I tried this but doesn't help. While creating new class getParametersMethod fails.

@David Moles 2010-08-04 09:35:17

With Parameterized as a model, I wrote my own custom test runner / suite -- only took about half an hour. It's slightly different from darrenp's LabelledParameterized in that it lets you specify a name explicitly rather than relying on the first parameter's toString().

It also doesn't use arrays because I hate arrays. :)

public class PolySuite extends Suite {

  // //////////////////////////////
  // Public helper interfaces

   * Annotation for a method which returns a {@link Configuration}
   * to be injected into the test class constructor
  public static @interface Config {

  public static interface Configuration {
    int size();
    Object getTestValue(int index);
    String getTestName(int index);

  // //////////////////////////////
  // Fields

  private final List<Runner> runners;

  // //////////////////////////////
  // Constructor

   * Only called reflectively. Do not use programmatically.
   * @param c the test class
   * @throws Throwable if something bad happens
  public PolySuite(Class<?> c) throws Throwable {
    super(c, Collections.<Runner>emptyList());
    TestClass testClass = getTestClass();
    Class<?> jTestClass = testClass.getJavaClass();
    Configuration configuration = getConfiguration(testClass);
    List<Runner> runners = new ArrayList<Runner>();
    for (int i = 0, size = configuration.size(); i < size; i++) {
      SingleRunner runner = new SingleRunner(jTestClass, configuration.getTestValue(i), configuration.getTestName(i));
    this.runners = runners;

  // //////////////////////////////
  // Overrides

  protected List<Runner> getChildren() {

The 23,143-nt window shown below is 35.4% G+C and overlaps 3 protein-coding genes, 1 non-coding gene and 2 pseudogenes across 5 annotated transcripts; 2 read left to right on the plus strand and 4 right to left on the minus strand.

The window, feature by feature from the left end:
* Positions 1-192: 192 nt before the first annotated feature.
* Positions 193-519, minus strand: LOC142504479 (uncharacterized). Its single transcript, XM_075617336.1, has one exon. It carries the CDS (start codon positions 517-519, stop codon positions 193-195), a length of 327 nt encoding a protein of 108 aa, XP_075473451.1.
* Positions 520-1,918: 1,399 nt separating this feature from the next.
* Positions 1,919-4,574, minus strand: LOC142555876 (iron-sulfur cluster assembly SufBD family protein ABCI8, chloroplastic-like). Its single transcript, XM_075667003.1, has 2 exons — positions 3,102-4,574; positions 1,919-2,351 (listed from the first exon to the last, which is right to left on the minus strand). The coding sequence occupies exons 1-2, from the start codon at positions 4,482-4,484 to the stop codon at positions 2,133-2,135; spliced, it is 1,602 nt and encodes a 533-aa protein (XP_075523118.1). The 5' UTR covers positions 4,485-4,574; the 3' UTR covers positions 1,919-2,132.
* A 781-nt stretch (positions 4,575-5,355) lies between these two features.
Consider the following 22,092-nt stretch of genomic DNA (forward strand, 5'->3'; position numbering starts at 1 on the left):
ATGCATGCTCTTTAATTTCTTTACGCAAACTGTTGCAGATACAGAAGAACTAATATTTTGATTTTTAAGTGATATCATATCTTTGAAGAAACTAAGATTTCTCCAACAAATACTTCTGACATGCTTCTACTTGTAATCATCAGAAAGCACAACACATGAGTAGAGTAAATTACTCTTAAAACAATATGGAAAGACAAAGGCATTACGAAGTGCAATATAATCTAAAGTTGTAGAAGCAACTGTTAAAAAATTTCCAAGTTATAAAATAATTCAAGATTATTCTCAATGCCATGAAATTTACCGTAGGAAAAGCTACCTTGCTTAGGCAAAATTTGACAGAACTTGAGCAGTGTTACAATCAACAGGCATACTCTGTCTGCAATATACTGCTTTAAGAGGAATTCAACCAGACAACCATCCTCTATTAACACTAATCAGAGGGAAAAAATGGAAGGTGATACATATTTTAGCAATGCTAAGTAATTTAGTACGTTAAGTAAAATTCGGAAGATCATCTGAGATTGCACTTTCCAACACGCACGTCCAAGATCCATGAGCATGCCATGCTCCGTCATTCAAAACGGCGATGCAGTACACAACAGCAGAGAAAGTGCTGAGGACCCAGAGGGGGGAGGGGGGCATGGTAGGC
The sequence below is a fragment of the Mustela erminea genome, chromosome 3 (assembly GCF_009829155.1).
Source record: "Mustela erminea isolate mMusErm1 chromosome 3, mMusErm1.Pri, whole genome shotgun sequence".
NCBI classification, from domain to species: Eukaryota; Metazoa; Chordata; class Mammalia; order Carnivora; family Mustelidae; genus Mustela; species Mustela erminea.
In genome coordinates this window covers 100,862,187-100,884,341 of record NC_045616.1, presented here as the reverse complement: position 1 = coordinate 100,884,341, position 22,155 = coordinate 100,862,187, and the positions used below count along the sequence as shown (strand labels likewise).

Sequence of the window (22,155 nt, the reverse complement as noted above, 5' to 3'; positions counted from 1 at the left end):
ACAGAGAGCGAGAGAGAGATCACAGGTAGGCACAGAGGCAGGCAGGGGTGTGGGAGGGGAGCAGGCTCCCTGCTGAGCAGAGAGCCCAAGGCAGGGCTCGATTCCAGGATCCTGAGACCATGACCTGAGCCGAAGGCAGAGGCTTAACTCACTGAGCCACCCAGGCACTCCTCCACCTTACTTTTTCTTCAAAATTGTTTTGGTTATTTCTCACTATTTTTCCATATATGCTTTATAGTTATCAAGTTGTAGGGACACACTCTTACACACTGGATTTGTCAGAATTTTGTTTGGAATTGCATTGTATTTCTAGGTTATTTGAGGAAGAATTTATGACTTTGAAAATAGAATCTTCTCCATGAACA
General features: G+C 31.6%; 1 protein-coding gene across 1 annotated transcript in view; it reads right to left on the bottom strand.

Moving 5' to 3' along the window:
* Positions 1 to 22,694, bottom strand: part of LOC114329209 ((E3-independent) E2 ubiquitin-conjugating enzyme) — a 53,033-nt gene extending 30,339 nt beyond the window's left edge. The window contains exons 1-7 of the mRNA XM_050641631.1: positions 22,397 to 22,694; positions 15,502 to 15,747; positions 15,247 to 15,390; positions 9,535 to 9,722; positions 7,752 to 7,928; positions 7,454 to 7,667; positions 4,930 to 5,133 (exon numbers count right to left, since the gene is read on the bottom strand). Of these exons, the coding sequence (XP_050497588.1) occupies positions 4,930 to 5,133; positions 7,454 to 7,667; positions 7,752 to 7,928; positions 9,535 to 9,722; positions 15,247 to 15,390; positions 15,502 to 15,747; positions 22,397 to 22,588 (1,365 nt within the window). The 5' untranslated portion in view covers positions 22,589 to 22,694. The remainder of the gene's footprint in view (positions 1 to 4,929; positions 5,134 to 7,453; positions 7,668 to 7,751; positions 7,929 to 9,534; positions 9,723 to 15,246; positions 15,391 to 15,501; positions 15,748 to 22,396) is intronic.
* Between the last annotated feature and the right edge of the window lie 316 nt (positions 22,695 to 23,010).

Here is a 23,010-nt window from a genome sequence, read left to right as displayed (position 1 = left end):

return runners;

  // //////////////////////////////
  // Private

  private Configuration getConfiguration(TestClass testClass) throws Throwable {
    return (Configuration) getConfigMethod(testClass).invokeExplosively(null);

  private FrameworkMethod getConfigMethod(TestClass testClass) {
    List<FrameworkMethod> methods = testClass.getAnnotatedMethods(Config.class);
    if (methods.isEmpty()) {
      throw new IllegalStateException("@" + Config.class.getSimpleName() + " method not found");
    if (methods.size() > 1) {
      throw new IllegalStateException("Too many @" + Config.class.getSimpleName() + " methods");
    FrameworkMethod method = methods.get(0);
    int modifiers = method.getMethod().getModifiers();
    if (!(Modifier.isStatic(modifiers) && Modifier.isPublic(modifiers))) {
      throw new IllegalStateException("@" + Config.class.getSimpleName() + " method \"" + method.getName() + "\" must be public static");
    return method;

  // //////////////////////////////
  // Helper classes

  private static class SingleRunner extends BlockJUnit4ClassRunner {

    private final Object testVal;
    private final String testName;

    SingleRunner(Class<?> testClass, Object testVal, String testName) throws InitializationError {
      this.testVal = testVal;
      this.testName = testName;

    protected Object createTest() throws Exception {
      return getTestClass().getOnlyConstructor().newInstance(testVal);

    protected String getName() {
      return testName;

    protected String testName(FrameworkMethod method) {
      return testName + ": " + method.getName();

    protected void validateConstructor(List<Throwable> errors) {

    protected Statement classBlock(RunNotifier notifier) {
      return childrenInvoker(notifier);

And an example:

public class PolySuiteExample {

  // //////////////////////////////
  // Fixture

  public static Configuration getConfig() {
    return new Configuration() {
      public int size() {
        return 10;

      public Integer getTestValue(int index) {
        return index * 2;

      public String getTestName(int index) {
        return "test" + index;

  // //////////////////////////////
  // Fields

  private final int testVal;